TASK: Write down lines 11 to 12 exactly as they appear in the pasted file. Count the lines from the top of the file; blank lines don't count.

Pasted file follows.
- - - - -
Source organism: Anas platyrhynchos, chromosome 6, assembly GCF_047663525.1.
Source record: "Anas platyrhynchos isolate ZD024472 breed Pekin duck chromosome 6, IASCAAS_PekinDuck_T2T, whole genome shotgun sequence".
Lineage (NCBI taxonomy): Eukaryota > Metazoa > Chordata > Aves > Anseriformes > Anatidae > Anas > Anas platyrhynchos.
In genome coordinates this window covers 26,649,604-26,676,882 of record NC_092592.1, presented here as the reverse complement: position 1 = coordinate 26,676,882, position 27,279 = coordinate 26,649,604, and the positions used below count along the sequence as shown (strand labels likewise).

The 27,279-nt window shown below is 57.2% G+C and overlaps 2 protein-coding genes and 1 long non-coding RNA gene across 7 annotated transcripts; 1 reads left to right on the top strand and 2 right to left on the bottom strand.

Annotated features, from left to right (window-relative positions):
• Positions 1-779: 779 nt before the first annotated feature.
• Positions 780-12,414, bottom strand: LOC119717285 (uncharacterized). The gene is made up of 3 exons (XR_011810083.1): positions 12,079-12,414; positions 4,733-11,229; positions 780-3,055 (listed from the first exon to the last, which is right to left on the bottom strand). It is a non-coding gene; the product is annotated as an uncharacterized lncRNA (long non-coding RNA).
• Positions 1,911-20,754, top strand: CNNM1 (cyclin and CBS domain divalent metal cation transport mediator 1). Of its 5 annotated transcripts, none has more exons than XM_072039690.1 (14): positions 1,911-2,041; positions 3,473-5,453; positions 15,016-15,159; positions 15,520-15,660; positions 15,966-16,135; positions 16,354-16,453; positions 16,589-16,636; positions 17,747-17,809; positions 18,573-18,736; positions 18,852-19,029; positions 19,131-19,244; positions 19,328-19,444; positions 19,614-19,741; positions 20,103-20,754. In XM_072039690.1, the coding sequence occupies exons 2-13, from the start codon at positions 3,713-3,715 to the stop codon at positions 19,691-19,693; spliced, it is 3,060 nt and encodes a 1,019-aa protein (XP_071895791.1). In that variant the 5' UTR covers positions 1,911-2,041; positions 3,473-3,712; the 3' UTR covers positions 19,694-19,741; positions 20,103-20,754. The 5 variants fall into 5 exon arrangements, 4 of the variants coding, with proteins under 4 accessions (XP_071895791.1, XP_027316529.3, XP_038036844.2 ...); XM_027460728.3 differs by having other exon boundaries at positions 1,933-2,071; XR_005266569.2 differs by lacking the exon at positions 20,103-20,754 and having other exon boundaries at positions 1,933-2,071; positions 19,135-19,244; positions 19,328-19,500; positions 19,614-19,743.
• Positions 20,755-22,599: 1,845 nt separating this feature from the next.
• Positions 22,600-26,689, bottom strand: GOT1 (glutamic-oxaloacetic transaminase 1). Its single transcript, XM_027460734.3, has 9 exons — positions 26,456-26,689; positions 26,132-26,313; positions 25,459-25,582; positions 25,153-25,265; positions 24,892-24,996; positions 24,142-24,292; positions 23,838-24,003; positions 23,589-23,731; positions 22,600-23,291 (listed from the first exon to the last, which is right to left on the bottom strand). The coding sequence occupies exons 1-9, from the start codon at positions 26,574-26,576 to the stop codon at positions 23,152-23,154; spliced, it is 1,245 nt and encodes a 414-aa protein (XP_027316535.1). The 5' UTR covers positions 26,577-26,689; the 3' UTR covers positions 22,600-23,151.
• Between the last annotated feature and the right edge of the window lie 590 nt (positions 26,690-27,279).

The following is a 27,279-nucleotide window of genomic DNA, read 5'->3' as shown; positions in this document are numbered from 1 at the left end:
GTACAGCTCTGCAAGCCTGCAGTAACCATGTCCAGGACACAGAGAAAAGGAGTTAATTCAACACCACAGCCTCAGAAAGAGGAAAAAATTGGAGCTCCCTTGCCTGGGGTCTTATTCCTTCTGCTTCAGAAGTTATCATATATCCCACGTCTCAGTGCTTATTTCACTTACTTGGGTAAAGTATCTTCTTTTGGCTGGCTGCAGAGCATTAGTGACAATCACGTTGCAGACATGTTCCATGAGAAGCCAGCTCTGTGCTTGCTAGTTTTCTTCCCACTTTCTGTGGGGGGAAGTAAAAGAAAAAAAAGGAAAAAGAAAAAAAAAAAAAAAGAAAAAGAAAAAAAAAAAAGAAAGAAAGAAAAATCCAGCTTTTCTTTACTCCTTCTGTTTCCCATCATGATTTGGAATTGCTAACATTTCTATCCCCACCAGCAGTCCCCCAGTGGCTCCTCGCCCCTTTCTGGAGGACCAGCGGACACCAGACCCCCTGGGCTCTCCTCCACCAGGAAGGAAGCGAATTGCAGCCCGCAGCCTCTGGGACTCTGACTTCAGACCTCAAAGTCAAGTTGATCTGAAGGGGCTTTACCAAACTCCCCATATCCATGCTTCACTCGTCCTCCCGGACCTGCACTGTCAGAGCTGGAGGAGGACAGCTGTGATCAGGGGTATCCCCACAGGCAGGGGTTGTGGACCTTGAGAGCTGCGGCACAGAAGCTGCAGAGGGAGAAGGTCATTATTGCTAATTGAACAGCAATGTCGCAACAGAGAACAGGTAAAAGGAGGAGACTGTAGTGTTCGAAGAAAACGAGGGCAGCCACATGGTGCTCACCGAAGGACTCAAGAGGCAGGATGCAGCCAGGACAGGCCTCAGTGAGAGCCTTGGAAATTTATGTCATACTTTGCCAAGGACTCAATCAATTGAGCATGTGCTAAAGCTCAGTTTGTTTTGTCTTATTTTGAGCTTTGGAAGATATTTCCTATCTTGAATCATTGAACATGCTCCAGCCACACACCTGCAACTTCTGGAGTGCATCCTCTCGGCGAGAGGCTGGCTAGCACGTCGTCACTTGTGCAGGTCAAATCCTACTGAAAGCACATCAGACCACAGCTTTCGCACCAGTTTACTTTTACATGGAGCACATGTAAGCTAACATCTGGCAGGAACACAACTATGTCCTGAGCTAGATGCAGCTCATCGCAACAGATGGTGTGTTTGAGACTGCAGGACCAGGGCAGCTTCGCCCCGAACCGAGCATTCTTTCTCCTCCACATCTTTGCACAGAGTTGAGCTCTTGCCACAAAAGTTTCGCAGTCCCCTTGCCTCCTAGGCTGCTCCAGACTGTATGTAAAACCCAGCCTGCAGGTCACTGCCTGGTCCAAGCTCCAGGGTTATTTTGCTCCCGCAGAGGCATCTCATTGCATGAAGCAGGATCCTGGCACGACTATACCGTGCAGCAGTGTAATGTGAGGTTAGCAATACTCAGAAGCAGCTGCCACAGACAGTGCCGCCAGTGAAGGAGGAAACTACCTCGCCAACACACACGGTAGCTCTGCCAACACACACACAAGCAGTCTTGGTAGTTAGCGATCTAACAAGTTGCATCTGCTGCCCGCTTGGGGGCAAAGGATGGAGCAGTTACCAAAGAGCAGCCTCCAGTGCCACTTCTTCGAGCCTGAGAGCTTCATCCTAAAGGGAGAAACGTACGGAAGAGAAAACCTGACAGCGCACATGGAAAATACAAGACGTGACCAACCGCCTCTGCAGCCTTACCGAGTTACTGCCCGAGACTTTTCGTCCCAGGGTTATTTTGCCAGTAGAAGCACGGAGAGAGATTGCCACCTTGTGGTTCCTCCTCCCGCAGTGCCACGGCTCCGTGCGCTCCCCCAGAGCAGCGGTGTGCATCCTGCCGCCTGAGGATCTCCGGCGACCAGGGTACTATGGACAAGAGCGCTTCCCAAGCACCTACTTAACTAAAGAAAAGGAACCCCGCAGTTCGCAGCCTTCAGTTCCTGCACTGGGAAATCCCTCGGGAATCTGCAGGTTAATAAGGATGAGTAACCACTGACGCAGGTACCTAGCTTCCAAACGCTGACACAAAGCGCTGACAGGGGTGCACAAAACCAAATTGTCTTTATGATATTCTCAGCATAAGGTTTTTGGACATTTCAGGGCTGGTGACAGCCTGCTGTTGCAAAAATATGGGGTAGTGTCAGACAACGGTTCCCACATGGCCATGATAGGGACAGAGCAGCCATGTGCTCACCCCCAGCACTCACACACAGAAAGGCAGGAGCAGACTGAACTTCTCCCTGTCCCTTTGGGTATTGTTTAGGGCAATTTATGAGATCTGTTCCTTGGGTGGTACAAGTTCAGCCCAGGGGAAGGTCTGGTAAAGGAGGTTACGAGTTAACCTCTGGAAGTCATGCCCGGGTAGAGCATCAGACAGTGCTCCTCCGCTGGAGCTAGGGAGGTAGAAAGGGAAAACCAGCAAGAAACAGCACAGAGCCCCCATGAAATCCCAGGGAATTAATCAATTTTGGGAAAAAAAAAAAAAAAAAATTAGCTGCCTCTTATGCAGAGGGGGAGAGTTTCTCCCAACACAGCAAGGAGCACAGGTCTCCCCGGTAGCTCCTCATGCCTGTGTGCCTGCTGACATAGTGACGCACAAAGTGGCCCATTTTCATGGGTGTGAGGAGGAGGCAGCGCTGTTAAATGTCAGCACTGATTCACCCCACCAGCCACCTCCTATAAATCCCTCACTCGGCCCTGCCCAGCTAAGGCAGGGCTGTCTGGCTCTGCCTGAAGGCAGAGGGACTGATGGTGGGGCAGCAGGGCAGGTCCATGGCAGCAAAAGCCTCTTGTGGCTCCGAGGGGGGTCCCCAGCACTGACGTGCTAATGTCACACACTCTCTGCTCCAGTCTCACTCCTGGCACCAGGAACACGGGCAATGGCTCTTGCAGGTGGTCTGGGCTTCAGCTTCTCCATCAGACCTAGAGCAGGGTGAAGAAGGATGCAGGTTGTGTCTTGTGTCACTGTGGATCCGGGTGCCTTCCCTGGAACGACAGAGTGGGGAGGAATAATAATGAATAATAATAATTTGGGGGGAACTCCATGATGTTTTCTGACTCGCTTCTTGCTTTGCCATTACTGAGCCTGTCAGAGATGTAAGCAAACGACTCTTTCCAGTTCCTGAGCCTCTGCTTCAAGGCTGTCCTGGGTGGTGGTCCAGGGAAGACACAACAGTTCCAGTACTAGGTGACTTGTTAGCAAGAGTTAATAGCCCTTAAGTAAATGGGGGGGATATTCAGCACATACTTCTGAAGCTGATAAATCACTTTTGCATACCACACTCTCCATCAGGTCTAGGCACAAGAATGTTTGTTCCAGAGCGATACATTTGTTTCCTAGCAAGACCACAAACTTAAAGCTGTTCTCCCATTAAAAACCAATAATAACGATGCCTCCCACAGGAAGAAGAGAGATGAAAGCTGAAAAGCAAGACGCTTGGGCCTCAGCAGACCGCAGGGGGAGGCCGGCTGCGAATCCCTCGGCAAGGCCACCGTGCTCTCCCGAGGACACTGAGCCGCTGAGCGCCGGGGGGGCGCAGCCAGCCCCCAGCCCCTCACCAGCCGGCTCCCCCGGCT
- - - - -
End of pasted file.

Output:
• Positions 22,600-26,689, bottom strand: GOT1 (glutamic-oxaloacetic transaminase 1). Its single transcript, XM_027460734.3, has 9 exons — positions 26,456-26,689; positions 26,132-26,313; positions 25,459-25,582; positions 25,153-25,265; positions 24,892-24,996; positions 24,142-24,292; positions 23,838-24,003; positions 23,589-23,731; positions 22,600-23,291 (listed from the first exon to the last, which is right to left on the bottom strand). The coding sequence occupies exons 1-9, from the start codon at positions 26,574-26,576 to the stop codon at positions 23,152-23,154; spliced, it is 1,245 nt and encodes a 414-aa protein (XP_027316535.1). The 5' UTR covers positions 26,577-26,689; the 3' UTR covers positions 22,600-23,151.
• Between the last annotated feature and the right edge of the window lie 590 nt (positions 26,690-27,279).